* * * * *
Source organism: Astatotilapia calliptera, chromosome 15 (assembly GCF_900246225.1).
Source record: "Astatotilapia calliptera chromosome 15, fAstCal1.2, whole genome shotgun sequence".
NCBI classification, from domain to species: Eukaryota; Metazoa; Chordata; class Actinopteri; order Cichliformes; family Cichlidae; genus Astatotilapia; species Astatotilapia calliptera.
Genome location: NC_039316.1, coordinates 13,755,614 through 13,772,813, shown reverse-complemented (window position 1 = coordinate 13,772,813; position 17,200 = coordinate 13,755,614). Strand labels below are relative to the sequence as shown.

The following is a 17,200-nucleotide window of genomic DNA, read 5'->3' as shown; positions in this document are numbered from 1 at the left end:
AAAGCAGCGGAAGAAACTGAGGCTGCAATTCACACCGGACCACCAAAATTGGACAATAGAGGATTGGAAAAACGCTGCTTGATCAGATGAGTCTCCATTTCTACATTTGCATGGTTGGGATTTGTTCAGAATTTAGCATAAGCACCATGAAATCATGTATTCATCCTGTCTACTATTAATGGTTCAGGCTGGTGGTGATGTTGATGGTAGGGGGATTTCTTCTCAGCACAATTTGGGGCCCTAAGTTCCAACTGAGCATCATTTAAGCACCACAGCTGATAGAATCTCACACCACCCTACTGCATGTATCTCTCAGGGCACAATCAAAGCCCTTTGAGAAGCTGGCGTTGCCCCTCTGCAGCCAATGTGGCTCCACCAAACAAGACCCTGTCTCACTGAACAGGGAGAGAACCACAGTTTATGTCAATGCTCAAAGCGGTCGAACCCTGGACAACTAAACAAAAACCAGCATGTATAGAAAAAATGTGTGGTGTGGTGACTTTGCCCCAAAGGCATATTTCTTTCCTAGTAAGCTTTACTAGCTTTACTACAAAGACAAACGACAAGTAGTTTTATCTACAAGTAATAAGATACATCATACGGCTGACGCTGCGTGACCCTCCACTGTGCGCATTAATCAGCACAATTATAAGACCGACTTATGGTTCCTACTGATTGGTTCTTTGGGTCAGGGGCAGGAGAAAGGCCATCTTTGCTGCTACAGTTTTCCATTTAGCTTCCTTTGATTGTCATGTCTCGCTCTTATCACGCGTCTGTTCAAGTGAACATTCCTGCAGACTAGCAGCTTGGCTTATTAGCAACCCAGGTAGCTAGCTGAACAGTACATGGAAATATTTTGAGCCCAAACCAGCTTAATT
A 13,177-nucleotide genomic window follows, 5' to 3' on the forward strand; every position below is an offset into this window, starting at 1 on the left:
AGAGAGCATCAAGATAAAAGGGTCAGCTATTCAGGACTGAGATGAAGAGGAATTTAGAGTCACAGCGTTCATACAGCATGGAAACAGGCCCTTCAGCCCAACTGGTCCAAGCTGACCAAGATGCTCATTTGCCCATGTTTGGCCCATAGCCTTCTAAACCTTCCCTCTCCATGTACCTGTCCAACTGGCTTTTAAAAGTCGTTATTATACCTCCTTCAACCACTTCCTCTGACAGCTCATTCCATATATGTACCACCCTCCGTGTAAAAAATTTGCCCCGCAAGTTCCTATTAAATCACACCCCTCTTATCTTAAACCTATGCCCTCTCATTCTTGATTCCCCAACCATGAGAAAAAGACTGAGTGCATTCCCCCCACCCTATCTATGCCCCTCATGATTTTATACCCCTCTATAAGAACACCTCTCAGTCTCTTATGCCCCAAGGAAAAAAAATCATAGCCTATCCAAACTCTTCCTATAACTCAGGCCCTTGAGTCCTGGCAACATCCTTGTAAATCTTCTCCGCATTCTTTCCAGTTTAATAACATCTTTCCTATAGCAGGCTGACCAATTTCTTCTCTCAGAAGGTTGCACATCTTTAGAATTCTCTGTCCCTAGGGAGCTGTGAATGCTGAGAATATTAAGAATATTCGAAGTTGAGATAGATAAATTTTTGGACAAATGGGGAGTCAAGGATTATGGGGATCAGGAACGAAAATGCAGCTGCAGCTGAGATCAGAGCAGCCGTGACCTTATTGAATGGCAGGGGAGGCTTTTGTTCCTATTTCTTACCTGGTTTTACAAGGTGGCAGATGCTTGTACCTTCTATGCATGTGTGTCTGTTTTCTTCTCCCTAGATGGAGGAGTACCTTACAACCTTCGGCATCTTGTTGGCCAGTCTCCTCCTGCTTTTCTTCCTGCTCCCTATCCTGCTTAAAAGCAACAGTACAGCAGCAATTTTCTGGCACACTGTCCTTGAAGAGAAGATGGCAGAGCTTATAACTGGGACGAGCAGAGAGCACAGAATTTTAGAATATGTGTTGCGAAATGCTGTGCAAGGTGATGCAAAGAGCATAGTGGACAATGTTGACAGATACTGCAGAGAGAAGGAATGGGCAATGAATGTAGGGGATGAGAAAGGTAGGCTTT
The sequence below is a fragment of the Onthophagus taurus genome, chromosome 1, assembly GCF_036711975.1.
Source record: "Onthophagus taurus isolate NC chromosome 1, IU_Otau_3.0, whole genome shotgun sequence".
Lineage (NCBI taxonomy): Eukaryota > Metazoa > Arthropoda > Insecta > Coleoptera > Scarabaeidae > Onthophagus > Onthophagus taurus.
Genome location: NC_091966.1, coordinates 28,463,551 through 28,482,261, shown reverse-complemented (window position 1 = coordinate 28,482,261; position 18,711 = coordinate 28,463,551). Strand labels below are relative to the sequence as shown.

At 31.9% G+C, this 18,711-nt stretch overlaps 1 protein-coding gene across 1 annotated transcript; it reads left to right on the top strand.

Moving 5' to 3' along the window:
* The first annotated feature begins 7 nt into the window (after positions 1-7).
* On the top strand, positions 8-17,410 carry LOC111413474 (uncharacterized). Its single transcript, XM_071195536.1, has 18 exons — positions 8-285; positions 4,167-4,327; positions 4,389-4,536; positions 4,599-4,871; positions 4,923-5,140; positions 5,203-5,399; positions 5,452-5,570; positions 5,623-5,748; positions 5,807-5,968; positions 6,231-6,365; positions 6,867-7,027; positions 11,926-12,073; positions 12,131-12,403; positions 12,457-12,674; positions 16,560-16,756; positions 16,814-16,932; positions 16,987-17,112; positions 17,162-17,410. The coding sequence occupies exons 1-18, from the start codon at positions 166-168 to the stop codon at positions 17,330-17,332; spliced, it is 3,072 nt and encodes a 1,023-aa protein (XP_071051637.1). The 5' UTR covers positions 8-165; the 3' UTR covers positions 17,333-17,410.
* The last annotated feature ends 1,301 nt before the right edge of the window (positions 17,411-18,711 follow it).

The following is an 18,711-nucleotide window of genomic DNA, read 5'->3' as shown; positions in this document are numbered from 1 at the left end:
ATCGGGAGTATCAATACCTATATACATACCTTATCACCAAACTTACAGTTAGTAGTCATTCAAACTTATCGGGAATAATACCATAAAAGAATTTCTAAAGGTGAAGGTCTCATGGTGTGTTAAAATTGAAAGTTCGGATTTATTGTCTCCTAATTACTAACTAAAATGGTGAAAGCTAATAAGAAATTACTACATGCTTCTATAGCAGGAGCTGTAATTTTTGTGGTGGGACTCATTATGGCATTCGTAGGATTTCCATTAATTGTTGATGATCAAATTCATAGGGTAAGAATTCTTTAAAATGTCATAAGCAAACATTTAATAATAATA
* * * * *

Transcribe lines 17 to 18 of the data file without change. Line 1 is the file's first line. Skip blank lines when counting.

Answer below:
* The last annotated feature ends 1,301 nt before the right edge of the window (positions 17,411-18,711 follow it).

The following is an 18,711-nucleotide window of genomic DNA, read 5'->3' as shown; positions in this document are numbered from 1 at the left end: